When I went to library yesterday I returned The Year 1000 without actually opening it. I do that sometimes. What seems like a good book to read in the library just doesn't excite me when I get it home. I checked out two books. Why I chose those particular books exemplifies how I wander into new subject matter to read.
The first one was Wonderful Life: The Burgess Shale and the Nature of History by Stephen Jay Gould. I'm sure I've read something by Gould before, but I can't quite put my finger on the title.
I first got interested in the Burgess Shale after reading an article by Ken Pick over at the excellent Traveller webzine Freelance Traveller. Here's part of Mr. Pick's explanation of what exactly the Burgess Shale is and why we should care about it:
The Burgess Shale is a geologic formation in the Canadian Rockies, incredibly rich in fossils from Earth's early Cambrian period -- the earliest known (except possibly for the Edicara) muticellular life on Earth. Over 90% of these fossils are unclassifiable except as "Problematica" (unclassifiable weird ones), matching no known phylum.Pick uses the Burgess Shale as a metaphor for Traveller gaming prior to the publication of the 3rd Imperium setting. Until the 3I stuff started appearing, people made their own setting. Traveller was a set of rules for sci-fi adventuring with no hardwired setting, exactly the way D&D approached fantasy. Anyway, the fossilized lifeforms preserved in the Shale have very little in common with life as we know it today. I'm hoping Gould can tell me a little bit more about these weird creatures.
The other book I picked up was Bernard Lewis' What Went Wrong? Western Impact and Middle Eastern Response. How I arrived at the decision to track down this particular book is kinda interesting. My cow-orkers Laurie gave me a couple of back issues of Discover magazine. She mentioned that she thought I would like some of the articles in them. The April 2003 issue has an article entitled "Who Loves Ya, Baby?" by Steven Johnson in which he reports on the emergence of software dedicated mapping relationship networks. Software designer Valdiss Krebs is on the forefront of this stuff and he did an experiment using Amazon's database of purchases. Krebs wanted to see if he could map the political polarization of the US by looking at two relationship maps. Each map would be based upon one book and the books connected to it by purchases. So for example, if you started with book A and some people who bought book A also bought books B, C, and/or D, the first step in drawing the map would look something like this (the periods are just place holders):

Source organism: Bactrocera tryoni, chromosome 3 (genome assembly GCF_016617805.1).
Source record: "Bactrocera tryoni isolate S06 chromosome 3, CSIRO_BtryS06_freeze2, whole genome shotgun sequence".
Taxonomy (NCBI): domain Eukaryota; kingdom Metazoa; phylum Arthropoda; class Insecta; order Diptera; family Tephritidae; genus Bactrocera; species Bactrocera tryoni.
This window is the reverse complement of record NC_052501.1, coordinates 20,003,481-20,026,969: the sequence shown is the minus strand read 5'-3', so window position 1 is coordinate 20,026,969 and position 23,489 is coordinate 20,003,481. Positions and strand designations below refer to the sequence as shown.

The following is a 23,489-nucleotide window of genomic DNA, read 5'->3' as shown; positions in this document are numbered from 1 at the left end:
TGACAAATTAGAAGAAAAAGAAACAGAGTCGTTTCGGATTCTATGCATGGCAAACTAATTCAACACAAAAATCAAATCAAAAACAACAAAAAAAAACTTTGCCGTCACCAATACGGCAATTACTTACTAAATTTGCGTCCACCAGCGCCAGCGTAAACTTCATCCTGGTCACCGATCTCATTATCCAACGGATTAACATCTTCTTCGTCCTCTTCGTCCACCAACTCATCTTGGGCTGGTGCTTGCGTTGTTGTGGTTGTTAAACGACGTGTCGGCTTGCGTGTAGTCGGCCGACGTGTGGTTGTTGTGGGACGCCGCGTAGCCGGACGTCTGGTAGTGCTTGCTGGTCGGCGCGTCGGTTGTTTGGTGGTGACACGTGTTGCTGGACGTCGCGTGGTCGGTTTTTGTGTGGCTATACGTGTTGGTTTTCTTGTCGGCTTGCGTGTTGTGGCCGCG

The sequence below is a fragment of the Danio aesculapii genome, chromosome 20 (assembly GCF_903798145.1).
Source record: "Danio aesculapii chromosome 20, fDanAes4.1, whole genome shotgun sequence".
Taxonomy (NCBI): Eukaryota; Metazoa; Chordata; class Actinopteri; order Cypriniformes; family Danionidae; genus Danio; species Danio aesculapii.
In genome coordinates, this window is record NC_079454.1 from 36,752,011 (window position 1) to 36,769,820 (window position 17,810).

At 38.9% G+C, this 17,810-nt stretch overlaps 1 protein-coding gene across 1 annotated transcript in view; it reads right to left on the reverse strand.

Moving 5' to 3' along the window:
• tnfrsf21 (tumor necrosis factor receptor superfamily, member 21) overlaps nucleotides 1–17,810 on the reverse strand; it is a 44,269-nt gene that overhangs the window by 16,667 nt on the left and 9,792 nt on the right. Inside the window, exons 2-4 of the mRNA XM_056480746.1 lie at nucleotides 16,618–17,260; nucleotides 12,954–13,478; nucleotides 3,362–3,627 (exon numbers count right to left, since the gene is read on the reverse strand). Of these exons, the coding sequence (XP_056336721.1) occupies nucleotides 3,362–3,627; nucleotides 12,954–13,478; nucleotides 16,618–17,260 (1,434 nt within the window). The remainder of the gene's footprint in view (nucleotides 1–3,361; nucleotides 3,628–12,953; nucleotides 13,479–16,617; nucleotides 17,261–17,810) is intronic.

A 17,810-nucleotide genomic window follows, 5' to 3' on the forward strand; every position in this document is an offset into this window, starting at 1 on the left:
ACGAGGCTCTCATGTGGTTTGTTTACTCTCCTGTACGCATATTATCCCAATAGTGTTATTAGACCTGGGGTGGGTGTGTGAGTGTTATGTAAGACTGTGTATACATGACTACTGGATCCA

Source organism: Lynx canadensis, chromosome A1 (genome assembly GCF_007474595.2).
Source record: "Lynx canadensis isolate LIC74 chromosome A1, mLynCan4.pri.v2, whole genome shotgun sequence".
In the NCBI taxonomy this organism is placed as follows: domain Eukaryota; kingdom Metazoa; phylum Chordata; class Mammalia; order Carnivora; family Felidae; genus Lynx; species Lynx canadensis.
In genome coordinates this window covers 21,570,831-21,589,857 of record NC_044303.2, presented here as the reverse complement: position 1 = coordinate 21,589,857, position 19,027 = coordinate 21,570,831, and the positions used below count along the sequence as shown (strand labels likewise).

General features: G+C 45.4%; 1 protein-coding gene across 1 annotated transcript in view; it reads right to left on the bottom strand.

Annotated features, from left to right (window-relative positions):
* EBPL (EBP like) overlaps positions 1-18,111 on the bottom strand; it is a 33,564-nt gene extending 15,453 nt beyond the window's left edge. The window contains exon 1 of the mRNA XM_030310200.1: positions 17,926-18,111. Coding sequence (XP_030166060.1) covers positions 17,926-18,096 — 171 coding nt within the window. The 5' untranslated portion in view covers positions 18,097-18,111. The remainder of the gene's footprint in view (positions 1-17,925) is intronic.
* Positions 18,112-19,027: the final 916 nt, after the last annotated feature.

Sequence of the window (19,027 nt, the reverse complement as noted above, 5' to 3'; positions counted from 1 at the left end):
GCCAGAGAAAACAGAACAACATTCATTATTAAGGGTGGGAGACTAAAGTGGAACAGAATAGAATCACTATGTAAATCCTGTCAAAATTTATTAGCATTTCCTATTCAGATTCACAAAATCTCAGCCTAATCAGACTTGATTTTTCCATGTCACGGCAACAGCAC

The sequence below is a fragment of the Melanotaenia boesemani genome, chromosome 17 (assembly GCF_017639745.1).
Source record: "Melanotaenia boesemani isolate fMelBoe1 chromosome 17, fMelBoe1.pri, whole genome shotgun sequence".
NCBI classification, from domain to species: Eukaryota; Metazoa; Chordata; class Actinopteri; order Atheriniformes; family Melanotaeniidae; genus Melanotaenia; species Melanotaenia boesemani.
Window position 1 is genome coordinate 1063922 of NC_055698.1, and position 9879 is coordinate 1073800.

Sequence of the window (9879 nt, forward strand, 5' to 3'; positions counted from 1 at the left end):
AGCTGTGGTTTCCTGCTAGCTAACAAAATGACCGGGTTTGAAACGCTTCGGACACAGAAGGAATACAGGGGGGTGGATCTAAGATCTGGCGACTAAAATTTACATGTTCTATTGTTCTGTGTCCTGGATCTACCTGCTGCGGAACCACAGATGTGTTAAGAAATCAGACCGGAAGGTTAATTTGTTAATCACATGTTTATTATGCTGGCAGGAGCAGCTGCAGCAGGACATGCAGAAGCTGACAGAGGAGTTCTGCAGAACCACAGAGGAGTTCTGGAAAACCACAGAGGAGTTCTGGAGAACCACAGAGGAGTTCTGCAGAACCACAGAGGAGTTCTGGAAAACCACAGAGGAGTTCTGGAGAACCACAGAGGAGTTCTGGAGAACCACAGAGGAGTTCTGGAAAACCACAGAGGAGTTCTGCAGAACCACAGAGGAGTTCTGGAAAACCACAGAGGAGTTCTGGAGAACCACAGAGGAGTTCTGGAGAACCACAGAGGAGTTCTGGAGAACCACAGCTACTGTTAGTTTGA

Next Krebs's program looks at D, C, and B. If some people who bought D also bought A, B, E and/or F, then the map might next look like this:
This process is repeated until all the purchase relationships for the entire database are mapped, at least those relationships that can lead back to A. It's sort of kinda like playing Twelve Million Steps to A Biography of Kevin Bacon.
In order to look at the political divide in the country, Krebs made two such maps with Amazon's database. One started with Michael Moore's Stupid White Men and the other with Ann Coulter's Slander. Krebs wanted to see which books appeared on both maps. Only Lewis's What Went Wrong connects the two relationship maps.
Admittedly, only looking at Amazon purchases isn't exactly the most ideal method of mapping the political spectrum, but the results still creep me out. Is the question "What Went Wrong?" the only thing the right and the left have in common anymore? Lewis's book is about the Middle East, but not about 9/11/2001. However, it was in the print process when the tragedies of 9/11 happened and made it into stores not too long thereafter. I can see why a lot of people at that time would have been drawn to Lewis's book. Everybody wanted to know what went wrong. Here's a guy who maybe has an answer.
So anyway, I decided if What Went Wrong? is the only meeting place for the left and the right, then I had better read it. If all that the folks in the US of A have in common anymore is a desire to understand what the hell is going on in the Middle East then maybe we need to all get together and find the answer.
The folks on the other half of the political spectrum seem as incomprehensible as Wellsian Martians to me some days. The fact that so many people on the right and the left have this question in common says something important. It gives me a glimpse into the essential humanity of everyone, no matter where they sit on the political spectrum.